That would be several times the speed of sound, which would have its own effects (broken windows, deafened bystanders, burnt clothing on the speedster, etc.).


It's impossible. The human eye can track very fast objects. I mean 4 times the speed of sound fast. And distance and size makes a big difference.

For example, if you know where to look, the space station is clearly visible. Despite moving at 17,130 mph.

If the observer is focusing, there is no speed less than invisible that a person would disappear.

By the time Bob is moving fast enough to be blurry, he is breaking the sound barrier and has other things to worry about.

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    $\begingroup$ I would go even farther, by saying that distance and size makes all the difference. The Moon moves about 1 km/s in its orbit around the Earth, and most people don't even really think of "tracking" it through the sky (unless you're into astrophotography, that is). The typical jetliner is much smaller no matter how you measure it (including absolute dimensions and apparent size), moves at (very approximately) a third of that speed, and can be spotted even without contrails at a distance of well over 10 km if you just know where to look... $\endgroup$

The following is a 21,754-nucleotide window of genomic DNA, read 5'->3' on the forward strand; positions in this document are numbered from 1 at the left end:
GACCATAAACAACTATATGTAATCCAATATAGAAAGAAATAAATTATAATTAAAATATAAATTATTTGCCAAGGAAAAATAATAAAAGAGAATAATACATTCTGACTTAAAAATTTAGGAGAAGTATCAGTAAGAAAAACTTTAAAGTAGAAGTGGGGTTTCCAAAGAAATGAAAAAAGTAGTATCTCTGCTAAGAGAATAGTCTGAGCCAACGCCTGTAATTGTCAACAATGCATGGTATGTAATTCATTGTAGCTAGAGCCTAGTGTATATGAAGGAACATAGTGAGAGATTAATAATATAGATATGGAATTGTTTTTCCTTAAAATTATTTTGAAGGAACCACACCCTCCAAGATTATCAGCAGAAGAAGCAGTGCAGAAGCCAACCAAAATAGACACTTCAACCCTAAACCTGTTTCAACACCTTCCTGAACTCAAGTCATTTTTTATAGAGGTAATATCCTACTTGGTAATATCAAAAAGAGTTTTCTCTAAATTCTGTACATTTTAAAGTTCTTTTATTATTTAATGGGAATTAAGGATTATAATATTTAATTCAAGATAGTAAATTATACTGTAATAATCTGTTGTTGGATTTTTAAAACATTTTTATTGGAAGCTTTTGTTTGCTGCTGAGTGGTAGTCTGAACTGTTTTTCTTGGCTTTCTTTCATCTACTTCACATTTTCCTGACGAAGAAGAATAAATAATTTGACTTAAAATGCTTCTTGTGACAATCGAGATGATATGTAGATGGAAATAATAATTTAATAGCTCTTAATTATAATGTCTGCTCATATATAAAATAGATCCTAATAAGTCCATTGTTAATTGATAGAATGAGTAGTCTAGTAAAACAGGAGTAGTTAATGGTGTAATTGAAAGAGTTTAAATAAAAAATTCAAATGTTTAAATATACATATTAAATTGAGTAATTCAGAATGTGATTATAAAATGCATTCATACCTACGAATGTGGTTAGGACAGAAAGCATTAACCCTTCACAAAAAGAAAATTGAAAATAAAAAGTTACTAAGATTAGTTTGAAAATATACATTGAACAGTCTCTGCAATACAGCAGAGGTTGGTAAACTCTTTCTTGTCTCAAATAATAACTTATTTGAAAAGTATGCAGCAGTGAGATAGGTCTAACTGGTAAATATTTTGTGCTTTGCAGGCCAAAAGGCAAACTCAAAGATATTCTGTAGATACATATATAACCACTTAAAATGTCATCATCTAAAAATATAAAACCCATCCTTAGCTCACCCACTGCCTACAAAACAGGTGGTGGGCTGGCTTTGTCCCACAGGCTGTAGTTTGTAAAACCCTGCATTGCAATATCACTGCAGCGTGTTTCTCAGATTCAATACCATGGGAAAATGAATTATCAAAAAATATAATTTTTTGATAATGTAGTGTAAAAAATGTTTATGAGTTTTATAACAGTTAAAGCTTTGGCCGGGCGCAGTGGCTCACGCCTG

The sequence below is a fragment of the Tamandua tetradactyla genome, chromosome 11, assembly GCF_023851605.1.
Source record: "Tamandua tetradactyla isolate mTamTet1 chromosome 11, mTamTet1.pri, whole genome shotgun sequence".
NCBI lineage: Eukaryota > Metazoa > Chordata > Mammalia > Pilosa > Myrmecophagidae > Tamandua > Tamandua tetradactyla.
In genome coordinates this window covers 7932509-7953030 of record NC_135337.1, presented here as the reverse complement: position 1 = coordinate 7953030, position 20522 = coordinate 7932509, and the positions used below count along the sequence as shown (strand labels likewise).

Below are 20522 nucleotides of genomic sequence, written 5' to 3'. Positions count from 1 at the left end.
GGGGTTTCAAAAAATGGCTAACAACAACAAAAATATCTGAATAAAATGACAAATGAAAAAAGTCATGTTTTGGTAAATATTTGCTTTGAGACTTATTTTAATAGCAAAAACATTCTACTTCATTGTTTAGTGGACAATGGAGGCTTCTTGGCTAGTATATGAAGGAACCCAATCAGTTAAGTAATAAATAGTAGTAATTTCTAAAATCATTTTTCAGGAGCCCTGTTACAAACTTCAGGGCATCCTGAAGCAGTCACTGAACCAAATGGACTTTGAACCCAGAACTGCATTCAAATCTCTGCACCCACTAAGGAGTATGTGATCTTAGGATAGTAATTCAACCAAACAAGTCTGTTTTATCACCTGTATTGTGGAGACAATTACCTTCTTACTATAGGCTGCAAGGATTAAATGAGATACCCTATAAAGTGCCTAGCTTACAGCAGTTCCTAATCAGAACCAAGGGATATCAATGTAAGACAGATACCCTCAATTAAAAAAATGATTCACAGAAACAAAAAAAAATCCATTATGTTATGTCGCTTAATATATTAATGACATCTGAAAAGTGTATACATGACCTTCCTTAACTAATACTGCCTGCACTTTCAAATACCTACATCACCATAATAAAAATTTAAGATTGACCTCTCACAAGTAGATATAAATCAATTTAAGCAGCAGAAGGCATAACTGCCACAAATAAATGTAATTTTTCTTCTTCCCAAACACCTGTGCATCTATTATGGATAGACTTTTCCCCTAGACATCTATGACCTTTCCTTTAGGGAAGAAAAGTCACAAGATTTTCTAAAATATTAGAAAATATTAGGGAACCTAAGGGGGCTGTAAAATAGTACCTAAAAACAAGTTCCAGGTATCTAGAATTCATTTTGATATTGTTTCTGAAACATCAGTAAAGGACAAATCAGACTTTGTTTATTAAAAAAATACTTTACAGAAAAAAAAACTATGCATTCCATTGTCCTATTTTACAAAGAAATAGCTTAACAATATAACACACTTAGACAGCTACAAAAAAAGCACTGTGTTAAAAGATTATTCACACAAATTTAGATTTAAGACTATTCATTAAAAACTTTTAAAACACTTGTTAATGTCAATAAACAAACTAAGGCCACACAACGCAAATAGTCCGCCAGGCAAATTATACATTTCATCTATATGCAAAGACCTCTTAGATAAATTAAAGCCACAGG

– user
    Mar 29 '19 at 18:03
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    $\begingroup$ This makes sense. The fastest train is still clearly visible despite the speed. Size must make a big (heh) difference. On the same train, though, smaller objects like windows, wheels, etc. become blurry. So perhaps the best I can hope for is a person with blurry limbs and edges, but who remains clearly visible? $\endgroup$ Mar 29 '19 at 18:25
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    $\begingroup$ @M.S.Frave Human eyes aren't great at shaking or quick random motions. So if this person was moving their legs or arms very quickly, they would indeed blur together. You can test this yourself by looking at a ceiling fan. It's fairly easy to track the movements because they are consistent. But even a slow waving of your hand becomes a blur. $\endgroup$